Later History of the Jews in North Africa
After the Arab conquest, North Africa was governed by a succession of amirs (commanders) who were subordinate to the caliph in Damascus and, after 750, in Baghdad. In 800 the Abbasid caliph Harun ar Rashid appointed as amir Ibrahim ibn Aghlab, who established a hereditary dynasty at Kairouan that ruled Ifriqiya and Tripolitania as an autonomous state that was subject to the caliph's spiritual jurisdiction and that nominally recognized him as its political suzerain. The Aghlabid amirs repaired the neglected Roman irrigation system, rebuilding the region's prosperity and restoring the vitality of its cities and towns with the agricultural surplus that was produced.
At the top of the political and social hierarchy were the bureaucracy, the military caste, and an Arab urban elite that included merchants, scholars, and government officials who had come to Kairouan, Tunis, and Tripoli from many parts of the Islamic world. Members of the large Jewish communities that also resided in those cities held office under the amirs and engaged in commerce and the crafts. Converts to Islam often retained the positions of authority held traditionally by their families or class in Roman Africa, but a dwindling, Latinspeaking , Christian community lingered on in the towns until the eleventh century. The Aghlabids contested control of the central Mediterranean with the Byzantine Empire and, after conquering Sicily, played an active role in the internal politics of Italy.*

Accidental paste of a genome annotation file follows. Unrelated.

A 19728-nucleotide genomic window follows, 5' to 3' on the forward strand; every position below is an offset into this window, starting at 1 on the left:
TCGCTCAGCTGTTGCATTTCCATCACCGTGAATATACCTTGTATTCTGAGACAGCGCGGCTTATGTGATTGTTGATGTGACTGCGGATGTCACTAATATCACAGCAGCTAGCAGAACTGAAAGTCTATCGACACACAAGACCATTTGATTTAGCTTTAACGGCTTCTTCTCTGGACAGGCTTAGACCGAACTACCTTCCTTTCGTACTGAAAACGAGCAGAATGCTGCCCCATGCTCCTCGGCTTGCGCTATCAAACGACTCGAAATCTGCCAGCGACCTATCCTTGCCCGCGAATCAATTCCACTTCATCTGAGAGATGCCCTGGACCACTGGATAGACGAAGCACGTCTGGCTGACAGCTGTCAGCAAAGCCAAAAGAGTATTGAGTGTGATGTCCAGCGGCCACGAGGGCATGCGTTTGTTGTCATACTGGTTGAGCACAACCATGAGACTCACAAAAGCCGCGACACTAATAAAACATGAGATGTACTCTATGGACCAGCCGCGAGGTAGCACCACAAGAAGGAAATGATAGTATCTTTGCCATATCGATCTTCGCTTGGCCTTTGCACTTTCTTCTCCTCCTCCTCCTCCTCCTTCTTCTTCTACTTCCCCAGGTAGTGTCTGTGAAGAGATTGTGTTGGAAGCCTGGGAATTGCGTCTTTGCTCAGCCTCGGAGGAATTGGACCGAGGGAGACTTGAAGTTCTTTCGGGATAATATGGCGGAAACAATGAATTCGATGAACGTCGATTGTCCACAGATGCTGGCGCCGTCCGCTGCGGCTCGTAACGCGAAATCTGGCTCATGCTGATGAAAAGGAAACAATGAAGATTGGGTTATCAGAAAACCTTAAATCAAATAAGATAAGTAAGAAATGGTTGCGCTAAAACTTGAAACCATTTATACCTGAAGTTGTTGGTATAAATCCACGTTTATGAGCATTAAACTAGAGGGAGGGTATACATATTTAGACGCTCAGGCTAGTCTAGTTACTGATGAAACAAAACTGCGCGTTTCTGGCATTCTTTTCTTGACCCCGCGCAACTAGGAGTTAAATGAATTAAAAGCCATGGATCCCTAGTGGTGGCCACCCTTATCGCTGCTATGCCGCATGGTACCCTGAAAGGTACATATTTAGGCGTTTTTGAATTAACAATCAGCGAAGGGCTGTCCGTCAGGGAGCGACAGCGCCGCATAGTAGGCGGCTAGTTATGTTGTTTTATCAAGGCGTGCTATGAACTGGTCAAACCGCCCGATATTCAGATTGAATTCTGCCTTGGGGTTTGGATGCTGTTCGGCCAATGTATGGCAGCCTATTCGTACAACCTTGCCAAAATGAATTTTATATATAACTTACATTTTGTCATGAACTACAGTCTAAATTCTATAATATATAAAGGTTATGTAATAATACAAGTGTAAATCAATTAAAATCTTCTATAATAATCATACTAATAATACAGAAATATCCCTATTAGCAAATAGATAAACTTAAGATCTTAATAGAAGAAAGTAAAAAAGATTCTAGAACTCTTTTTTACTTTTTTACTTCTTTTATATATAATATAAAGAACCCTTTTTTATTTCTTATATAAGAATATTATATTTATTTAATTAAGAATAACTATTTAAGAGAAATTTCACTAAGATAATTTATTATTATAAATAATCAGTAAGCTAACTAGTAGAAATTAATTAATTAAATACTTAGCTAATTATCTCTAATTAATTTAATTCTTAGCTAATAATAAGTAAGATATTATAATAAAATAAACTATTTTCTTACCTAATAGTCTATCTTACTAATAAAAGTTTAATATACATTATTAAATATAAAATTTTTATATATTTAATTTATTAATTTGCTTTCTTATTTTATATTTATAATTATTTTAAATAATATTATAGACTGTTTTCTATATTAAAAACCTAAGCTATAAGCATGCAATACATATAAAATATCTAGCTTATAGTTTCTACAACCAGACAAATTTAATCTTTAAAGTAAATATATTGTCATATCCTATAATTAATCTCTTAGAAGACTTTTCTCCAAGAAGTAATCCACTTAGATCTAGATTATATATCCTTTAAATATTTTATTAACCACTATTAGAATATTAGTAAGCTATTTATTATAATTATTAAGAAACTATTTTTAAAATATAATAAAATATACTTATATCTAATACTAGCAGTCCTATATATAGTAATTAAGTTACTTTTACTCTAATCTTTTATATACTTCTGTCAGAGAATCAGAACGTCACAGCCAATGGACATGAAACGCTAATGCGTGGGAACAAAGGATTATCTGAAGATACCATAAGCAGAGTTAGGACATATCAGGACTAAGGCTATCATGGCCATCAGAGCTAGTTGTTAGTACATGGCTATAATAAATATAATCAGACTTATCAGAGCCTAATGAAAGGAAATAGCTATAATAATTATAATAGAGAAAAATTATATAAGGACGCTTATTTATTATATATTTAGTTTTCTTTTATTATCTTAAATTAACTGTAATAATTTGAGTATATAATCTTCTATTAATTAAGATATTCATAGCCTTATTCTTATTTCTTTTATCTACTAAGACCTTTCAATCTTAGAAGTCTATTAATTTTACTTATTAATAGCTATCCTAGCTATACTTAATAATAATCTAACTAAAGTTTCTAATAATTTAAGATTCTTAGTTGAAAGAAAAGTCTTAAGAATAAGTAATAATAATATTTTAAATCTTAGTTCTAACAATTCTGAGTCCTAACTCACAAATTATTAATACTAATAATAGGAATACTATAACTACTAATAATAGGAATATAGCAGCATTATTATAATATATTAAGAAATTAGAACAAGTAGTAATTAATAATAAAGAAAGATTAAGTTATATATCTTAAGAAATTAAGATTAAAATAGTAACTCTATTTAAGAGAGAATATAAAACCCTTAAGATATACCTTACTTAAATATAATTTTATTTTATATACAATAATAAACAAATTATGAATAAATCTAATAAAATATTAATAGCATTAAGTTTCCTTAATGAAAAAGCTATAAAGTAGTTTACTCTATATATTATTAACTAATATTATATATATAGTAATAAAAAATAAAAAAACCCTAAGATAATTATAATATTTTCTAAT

The final triumph of the 700-year Christian reconquest of Spain, marked by the fall of Granada in 1492, was accompanied by the forced conversion of Spanish Muslims (Moriscos). As a result of the Inquisition, thousands of Jews fled or were deported to the Maghrib, where many gained influence in government and commerce. Jews and moriscos, descendants of Muslims expelled from Spain in the sixteenth century, were active as merchants and craftsmen, some of the moriscos also achieving notoriety as pirates. *